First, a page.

Why You Need a Smart Charger: As long as you're using simple golf car batteries, actually, you don't.
Golf car batteries are relatively easy to charge, and fairly tolerant of a few charging errors now and then.
But if you read
Lee Hart's Basic Battery Charging Instructions,
you can see why you might want one. Charging manually takes a fair bit of work and attention. These days,
practically every other rechargeable gadget has an automatic charger, or at least one we don't have to pay much
attention to. So most of us just aren't used to manual charging.
Besides, a proper charge on your EV is pretty important. If your mobile phone isn't fully charged in the morning,
it might be a little inconvenient plugging in at work, but you'll do OK. If your EV isn't charged up, though, you
might not get to work at all.
What a Smart Charger Does: Pretty much what
so you don't have to sweat it.
It might have a microprocessor "brain," or discrete logic, or just linear circuits; but in some way
it tries to figure out the battery's current state of charge, and how to get it to a full charge as quickly and
safely as possible. The rules it follows in doing that we call a charging algorithm.
Alphabet soup: Probably the most common algorithms in smart chargers are IU and its variants, IUI and IUU.
Here each letter represents one phase or period of charging, so this is two phase charging or
three phase charging The I stands for constant current, and the U stands for constant voltage.
I'll explain those terms in a moment.
Charging Phase One: The first phase of the charge is what we call bulk charging.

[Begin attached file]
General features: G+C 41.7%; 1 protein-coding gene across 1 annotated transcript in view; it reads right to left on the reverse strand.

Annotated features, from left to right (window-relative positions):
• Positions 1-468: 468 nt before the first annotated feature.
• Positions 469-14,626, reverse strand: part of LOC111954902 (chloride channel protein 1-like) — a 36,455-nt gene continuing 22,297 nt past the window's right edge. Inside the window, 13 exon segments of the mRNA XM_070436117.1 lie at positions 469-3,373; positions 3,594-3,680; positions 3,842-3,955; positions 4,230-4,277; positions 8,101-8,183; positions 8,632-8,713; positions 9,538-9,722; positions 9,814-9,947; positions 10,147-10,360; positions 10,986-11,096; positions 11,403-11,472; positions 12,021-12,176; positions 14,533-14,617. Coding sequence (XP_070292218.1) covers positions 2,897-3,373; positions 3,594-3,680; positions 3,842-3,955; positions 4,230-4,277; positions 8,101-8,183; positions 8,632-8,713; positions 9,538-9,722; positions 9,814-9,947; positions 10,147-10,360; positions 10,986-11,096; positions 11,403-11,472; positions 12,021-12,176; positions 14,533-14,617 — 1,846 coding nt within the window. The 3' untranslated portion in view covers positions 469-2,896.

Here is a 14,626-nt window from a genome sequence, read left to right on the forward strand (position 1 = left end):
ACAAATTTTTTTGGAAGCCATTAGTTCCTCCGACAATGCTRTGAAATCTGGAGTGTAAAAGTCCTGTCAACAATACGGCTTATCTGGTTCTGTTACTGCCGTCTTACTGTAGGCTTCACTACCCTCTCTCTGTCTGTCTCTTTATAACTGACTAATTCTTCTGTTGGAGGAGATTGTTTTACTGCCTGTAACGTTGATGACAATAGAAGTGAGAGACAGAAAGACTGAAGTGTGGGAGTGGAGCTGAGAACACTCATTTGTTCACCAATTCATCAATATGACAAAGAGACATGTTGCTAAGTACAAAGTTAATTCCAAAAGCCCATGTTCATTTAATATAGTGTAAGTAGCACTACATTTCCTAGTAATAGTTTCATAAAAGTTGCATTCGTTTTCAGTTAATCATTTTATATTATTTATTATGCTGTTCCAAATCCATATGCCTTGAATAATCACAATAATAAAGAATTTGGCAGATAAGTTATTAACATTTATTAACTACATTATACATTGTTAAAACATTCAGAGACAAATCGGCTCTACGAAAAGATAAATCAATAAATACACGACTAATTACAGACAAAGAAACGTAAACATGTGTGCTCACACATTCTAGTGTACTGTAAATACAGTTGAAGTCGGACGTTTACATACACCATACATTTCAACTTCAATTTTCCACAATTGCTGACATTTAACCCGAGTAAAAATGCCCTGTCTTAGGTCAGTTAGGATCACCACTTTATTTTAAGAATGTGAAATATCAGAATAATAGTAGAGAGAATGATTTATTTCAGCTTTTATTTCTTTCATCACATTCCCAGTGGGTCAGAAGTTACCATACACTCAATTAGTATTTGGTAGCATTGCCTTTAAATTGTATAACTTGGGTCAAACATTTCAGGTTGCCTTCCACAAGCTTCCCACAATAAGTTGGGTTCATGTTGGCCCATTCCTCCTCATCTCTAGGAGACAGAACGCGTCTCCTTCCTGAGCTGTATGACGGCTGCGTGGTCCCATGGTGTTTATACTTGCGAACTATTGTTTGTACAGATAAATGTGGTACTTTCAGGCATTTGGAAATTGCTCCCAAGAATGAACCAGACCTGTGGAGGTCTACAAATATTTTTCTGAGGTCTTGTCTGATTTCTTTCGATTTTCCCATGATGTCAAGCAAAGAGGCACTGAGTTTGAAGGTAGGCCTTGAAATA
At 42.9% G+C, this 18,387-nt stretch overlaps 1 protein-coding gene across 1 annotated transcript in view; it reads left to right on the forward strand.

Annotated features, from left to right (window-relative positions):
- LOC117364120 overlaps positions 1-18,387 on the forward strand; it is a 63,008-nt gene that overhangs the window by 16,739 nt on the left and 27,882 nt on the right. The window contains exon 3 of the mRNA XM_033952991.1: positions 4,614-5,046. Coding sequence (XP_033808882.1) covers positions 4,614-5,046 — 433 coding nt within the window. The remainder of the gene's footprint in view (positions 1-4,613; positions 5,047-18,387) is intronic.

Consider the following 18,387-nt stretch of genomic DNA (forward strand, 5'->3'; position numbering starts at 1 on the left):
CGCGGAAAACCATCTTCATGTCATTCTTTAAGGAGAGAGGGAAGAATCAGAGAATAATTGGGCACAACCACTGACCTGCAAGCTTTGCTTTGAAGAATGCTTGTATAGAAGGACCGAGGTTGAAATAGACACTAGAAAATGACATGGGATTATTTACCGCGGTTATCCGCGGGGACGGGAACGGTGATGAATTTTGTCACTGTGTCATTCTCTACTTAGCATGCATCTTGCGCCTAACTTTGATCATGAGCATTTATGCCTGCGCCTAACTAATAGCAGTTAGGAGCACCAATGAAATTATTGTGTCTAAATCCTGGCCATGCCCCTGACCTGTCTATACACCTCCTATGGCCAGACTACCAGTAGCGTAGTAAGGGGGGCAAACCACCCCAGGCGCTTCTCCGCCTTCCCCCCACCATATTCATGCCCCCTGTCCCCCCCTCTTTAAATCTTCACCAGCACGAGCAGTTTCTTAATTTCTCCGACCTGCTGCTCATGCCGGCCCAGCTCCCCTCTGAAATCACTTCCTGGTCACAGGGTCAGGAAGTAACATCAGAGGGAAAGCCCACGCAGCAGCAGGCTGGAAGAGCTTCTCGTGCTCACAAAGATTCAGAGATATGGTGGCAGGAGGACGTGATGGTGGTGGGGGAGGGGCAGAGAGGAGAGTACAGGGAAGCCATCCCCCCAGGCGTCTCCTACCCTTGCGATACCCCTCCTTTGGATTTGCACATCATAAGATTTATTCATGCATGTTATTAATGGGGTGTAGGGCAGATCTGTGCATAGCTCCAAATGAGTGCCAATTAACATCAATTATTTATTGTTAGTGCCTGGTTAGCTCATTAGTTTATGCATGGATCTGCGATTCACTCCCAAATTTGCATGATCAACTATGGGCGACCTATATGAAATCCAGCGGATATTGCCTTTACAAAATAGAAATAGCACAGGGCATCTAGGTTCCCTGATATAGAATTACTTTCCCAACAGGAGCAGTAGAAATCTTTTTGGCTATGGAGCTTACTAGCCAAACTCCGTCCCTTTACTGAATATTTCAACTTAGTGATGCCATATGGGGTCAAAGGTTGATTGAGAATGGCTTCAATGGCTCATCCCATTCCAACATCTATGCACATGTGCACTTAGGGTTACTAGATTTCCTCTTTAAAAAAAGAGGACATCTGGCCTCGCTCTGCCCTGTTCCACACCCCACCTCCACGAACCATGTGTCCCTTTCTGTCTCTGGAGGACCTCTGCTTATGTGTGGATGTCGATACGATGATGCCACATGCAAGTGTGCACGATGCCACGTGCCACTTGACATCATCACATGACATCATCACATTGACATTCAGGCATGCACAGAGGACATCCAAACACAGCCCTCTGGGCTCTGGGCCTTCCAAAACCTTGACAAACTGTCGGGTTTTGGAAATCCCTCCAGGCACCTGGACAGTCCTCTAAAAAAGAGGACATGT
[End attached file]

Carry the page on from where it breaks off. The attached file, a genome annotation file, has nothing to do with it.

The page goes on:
Initial Charging Rate: Theoretically, as long your charger is mindful of the battery's temperature, in this
phase it can stuff in the electrons about as fast as the battery can dish them out when you discharge it. This can
be in the hundreds of amps for golf car batteries, and some
can handle charging currents in four figures! So if you really need to charge your EV in an hour or less, you can,
but you'd better check your bank account first. A charger that big can cost as much as a house.
For the rest of us, the rule of thumb on initial charge rate is somewhere between C20 / 10 and C20 / 4.
That looks like some kind of code, doesn't it? C20 is the battery's 20-hour amp-hour rating -- that is, how many amp
hours it can produce if you discharge it over 20 hours' time. (The faster you discharge a lead battery, the fewer
amp-hours you can get from it. Most battery manufacturers specify the battery's capacity at at least 2 different
discharge rates.) Amp-hours are not the same as amps, but they're a handy way to express the size of the battery
and its current requirements, so in this case, we use them that way. Thus for your typical 220 amp-hour (20 hour rate)
golf car battery, you want to use an initial charging rate between C20 / 10 (22 amps) and C20 / 4 (55 amps).
Why Initial Rate Matters: Lead batteries aren't like the nickel cadmium and nickel metal hydride
batteries you use in flashlights and cameras. Those little batteries appreciate being charged slowly, and they'll last
longer (for more charging cycles) when they're treated that way. However, lead batteries actually LIKE and NEED an
initial charging rate of at least C20 / 10, some even more.
I'm just a hobbyist, not an electrochemist, so I don't know the electrochemical reasons behind this. What I do know is
that that lead batteries lose capacity (wear out) faster if they're not given this high-current jolt for at least a few
minutes at the start of the charge cycle.
Some batteries are especially touchy about this. The
Hawker Genesis Electric Vehicle Application Handbook
recommended an initial bulk charge rate of at least C10 / 3, and strongly suggested 1 * C10 to 2 * C10. They
weren't just blowing smoke. When the
were testing mid-1990s Solectria Force EVs, they
found that their Hawkers' capacity fell by more than half in less than a year. Their report blamed this on a lack of